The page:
Dallas Buyers Club
Matthew McConaughey is Ron Woodroof, an electrician working in Dallas. One day he finds himself in hospital after a minor accident, and he is told that he has HIV, and has only weeks left to live. What follows is a brilliant tale of how one very determined man works around the system to get patients suffering with AIDS the medications they need.
Yet another film based on a true story, McConaughey’s character is a stereotypical rodeo-going texan who is a racist, homophobic redneck. The stigma surrounding AIDS and its connection to the world of homosexuality proves to be a major obstacle to his acceptance that he even has it, but accept it he does, and he makes the most unlikely alliance with a crossdresser named Rayon, played brilliantly by Jared Leto.
As the name suggests, they get around FDA rules about selling certain kinds of drugs by forming a “buyers club” where members pay a subscription, and then they are “given” their meds. In essence, this film is about one man’s struggle against all odds, and in the face of adversity. What makes this slightly more interesting is that one of those difficulties has to do with himself and his own prejudices.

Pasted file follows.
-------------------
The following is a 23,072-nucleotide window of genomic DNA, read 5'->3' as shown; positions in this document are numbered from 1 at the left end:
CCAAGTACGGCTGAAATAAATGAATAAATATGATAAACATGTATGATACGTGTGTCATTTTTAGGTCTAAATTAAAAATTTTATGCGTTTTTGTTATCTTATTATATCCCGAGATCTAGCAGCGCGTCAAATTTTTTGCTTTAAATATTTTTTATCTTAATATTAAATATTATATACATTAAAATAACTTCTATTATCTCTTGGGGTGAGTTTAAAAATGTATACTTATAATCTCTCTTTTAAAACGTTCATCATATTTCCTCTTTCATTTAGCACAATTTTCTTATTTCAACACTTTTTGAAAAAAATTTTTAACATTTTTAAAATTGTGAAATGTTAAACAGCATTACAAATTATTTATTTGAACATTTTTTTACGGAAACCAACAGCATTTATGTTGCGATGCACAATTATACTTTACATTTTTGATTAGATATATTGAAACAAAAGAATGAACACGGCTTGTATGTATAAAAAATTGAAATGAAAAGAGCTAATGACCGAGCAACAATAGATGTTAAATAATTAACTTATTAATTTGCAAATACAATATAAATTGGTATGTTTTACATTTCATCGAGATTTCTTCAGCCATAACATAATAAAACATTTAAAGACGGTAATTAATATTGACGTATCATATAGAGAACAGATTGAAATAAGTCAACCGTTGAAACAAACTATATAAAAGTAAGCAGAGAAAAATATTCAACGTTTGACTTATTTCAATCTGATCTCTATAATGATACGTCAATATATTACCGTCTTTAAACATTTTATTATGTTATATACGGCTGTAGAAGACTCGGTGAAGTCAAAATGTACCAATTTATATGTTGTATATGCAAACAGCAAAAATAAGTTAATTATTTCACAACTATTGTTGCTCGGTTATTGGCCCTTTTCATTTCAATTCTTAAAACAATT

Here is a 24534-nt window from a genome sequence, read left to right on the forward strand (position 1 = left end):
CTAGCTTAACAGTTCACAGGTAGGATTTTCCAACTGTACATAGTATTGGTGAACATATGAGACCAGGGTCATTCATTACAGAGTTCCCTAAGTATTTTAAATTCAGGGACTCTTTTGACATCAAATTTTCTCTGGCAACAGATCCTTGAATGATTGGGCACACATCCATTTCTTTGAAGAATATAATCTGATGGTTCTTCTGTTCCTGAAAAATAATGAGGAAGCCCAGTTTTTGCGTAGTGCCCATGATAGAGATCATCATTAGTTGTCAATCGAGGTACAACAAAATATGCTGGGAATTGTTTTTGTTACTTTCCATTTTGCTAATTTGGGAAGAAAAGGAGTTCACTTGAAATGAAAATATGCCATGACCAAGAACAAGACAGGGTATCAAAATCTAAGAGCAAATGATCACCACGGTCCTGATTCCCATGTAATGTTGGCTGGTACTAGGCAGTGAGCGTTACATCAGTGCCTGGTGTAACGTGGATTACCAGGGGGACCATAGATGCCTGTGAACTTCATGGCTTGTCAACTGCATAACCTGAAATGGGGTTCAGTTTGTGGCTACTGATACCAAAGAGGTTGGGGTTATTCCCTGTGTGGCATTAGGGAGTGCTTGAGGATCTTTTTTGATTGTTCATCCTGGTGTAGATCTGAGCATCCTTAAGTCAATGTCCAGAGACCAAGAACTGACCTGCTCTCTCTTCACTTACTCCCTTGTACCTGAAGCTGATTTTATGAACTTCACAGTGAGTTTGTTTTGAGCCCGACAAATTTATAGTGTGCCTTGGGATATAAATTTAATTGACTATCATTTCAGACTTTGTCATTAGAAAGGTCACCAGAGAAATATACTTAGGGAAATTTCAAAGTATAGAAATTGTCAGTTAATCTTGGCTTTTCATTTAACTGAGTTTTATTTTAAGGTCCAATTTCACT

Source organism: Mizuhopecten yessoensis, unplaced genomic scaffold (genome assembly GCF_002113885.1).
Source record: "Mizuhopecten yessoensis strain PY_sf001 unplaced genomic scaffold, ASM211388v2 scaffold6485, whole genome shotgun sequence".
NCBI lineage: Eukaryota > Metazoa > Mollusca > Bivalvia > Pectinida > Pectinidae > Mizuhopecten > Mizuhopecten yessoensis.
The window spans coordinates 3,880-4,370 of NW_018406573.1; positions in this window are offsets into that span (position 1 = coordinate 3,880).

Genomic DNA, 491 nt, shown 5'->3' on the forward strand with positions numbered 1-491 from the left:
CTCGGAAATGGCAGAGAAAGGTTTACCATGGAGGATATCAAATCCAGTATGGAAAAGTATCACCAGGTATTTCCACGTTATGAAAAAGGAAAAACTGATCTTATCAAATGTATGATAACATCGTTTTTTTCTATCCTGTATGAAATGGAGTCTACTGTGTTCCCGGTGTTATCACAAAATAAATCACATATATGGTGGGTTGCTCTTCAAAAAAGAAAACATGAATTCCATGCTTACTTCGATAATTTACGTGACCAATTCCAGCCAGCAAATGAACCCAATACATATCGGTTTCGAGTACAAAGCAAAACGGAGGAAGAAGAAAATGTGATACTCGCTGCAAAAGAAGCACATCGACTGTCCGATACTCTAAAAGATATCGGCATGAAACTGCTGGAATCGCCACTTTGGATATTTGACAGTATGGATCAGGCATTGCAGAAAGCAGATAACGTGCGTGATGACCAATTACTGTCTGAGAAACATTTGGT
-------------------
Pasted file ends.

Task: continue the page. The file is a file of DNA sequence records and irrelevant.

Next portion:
The bond he forms with Leto’s character is a particularly interesting one, as it starts off hostile, then slowly turns to a begrudging business partnership, until it is clear (even if neither will admit it) that a strong bond of friendship has formed between them. If it wasn’t for Barkhad Abdi’s stand-out performance in Captain Philips, I would definitely tip Leto for the oscar in best supporting actor.
On the other side of the ‘fence’ so to speak, is the doctor at the hospital who initially deals with Ron. Eve, played by Jennifer Garner is initially convinced that what Ron is doing is irresponsible and flies in the face of best practices from a scientific point of view, but she is slowly swayed by Ron’s determined attitude, and becomes an ally, quite to the dismay of her superiors.
Garner, unfortunately does not come off as well as Leto does in his role, and this has nothing to do with her acting ability, and probably a lot to do with my sexist, ageist, preconceived notions of what doctors should be like, but her ‘look’ (including her mannerisms and voice) just don’t fit her part very well. Blame the casting director, I guess. In terms of character development, it is the slow transformation of these three main characters that ultimately keeps us interested.
Like a few of the other films competing for best picture, this one is a character study, and this one examines what characters do when they’re under pressure – when they’re desperate. Not unlike a few other films competing for best picture, this film is based on a true story. While this is definitely a strong film, quite a powerful story, and one that I would recommend, I can’t help thinking that it just lacks the magic to snag any of the prizes its been nominated for. However, the performances are very strong, and it may sneak in there and nab best supporting actor, as I’m frequently wrong about these things (I did woefully poorly in my Olympics predictions, after all).
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